ABSTRACT: Volcanic and Sedimentary Controls on Hydrothermal Mineralization at Escanaba Trough, Southern Gorda Ridge
Janet L. Morton, Robert A. Zierenberg, Alice S. Davis, Roger P. Denlinger, Christopher G. Fox
Turbidite and hemipelagic sediment several hundred meters thick covers the southern two-thirds of the axial valley floor of Escanaba Trough. Recent igneous activity along the trough is confined to discrete volcanic edifices where sills intrude and disrupt the sediment layers and basalt flows are locally extruded at the seafloor. The volcanic edifices define three north-south-trending en echelon ridge segments. The uniform seismic character of the sedimentary fill consists of thin, highly reflective zones 2-10 m apart in the upper several tens of meters of sediment; these zones probably correspond to sand or coarse silt layers observed in gravity core samples. A seismically transparent zone from about 50 to 100 m depth may correspond to a thick sand interval, as encountere at similar depth at nearby DSDP site 35 (1969). Basalt compositions range from relatively primitive to moderately fractionated; lead isotopic compositions are more radiogenic than for other Gorda Ridge basalt samples, consistent with assimilation of a small amount of sediment into the basaltic melt.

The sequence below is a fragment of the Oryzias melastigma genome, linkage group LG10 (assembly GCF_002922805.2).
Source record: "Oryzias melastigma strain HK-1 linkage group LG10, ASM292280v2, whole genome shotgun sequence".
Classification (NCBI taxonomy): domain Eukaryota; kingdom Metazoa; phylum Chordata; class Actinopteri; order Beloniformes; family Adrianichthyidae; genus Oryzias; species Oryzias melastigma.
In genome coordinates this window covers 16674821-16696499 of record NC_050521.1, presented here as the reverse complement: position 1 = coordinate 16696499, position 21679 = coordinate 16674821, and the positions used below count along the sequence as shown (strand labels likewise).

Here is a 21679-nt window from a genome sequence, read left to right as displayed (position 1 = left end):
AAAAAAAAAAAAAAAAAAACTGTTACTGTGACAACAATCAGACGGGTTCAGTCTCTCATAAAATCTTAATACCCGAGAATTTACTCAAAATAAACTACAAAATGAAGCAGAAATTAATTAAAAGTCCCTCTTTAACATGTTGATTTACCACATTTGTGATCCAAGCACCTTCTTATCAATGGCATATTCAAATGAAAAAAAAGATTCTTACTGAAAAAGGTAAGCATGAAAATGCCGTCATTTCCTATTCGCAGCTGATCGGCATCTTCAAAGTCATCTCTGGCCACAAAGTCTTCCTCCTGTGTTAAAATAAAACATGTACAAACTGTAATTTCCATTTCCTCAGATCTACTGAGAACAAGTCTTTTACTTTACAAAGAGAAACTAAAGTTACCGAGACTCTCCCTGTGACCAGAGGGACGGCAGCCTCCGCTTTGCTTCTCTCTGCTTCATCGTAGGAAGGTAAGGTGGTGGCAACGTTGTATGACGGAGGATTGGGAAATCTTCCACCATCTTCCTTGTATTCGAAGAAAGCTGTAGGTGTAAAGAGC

Steep-sided hills of uplifted sediment about 1 km in diameter fist 50 to 100 m above the volcanic edifices. Mechanical modeling suggests that these hills formed by the inflation of basaltic sills at the sediment-basement interface, at which time sediment was assimilated by the magma. Sediment-hosted hydrothermal sulfide deposits several hundred meters across and several tens of meters high have developed along the base of the sediment hills, and smaller sulfide mounds and chimneys occur on the sediment-covered seafloor away from the hills. Disseminated sulfide in a sand-rich sediment layer was cored in one location. We suggest that two factors control the location of sulfide mineralization: (1) Faults that formed as the hills were uplifted provide the primary conduits for ascending hy rothermal fluids, localizing the seafloor sulfide deposition along the perimeters of the hills; and (2) silt and sand layers allow horizontal migration of hydrothermal fluids away from the fault zones and may feed the smaller deposits. Subsurface mineral deposition is probably occurring in these coarser sediment layers.
AAPG Search and Discovery Article #90097©1990 Fifth Circum-Pacific Energy and Mineral Resources Conference, Honolulu, Hawaii, July 29-August 3, 1990